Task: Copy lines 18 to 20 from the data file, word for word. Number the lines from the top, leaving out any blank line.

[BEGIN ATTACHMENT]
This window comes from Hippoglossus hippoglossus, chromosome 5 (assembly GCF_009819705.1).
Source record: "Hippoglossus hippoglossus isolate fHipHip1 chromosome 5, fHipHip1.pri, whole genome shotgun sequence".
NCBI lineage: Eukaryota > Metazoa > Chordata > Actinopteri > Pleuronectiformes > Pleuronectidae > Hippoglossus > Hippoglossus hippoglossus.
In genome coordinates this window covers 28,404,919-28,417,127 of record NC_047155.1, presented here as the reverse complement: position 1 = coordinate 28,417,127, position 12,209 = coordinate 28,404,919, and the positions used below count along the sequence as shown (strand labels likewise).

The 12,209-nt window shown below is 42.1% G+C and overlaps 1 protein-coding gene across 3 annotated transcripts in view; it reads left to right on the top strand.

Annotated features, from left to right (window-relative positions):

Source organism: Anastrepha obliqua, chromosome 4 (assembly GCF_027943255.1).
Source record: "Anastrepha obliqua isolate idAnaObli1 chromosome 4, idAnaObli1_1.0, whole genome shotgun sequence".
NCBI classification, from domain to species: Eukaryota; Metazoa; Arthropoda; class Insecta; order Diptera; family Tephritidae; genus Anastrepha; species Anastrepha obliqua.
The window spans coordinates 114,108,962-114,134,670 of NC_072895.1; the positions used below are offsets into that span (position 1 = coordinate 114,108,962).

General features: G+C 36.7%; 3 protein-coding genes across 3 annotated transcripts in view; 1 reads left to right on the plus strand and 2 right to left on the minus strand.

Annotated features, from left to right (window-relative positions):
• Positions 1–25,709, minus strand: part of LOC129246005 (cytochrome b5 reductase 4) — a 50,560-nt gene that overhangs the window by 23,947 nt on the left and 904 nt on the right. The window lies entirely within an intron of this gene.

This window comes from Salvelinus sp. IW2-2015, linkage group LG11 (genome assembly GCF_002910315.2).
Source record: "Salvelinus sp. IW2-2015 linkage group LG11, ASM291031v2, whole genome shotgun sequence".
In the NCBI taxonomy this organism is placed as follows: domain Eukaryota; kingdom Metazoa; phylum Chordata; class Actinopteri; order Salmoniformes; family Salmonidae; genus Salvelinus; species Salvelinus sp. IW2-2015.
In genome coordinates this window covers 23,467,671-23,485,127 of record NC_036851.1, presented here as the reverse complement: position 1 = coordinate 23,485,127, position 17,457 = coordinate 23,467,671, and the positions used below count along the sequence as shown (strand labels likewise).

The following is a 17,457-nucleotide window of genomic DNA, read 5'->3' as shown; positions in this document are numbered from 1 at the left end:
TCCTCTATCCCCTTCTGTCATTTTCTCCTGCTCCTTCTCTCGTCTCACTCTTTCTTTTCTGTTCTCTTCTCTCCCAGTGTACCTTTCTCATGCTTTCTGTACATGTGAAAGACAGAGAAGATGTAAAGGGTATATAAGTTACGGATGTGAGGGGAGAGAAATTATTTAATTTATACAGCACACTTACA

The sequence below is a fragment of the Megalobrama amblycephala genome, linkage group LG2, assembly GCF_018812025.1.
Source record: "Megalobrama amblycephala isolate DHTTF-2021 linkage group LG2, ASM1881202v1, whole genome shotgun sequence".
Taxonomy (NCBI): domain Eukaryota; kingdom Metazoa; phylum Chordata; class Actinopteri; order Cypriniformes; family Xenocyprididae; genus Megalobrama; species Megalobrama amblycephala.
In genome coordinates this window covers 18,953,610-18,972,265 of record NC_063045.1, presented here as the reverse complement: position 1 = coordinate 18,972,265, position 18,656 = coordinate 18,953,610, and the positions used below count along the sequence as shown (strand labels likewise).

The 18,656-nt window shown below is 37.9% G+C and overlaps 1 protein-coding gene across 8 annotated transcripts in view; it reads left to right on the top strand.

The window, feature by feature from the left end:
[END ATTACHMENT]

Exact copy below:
The following is a 17,457-nucleotide window of genomic DNA, read 5'->3' as shown; positions in this document are numbered from 1 at the left end:
TCCTCTATCCCCTTCTGTCATTTTCTCCTGCTCCTTCTCTCGTCTCACTCTTTCTTTTCTGTTCTCTTCTCTCCCAGTGTACCTTTCTCATGCTTTCTGTACATGTGAAAGACAGAGAAGATGTAAAGGGTATATAAGTTACGGATGTGAGGGGAGAGAAATTATTTAATTTATACAGCACACTTACA

The sequence below is a fragment of the Megalobrama amblycephala genome, linkage group LG2, assembly GCF_018812025.1.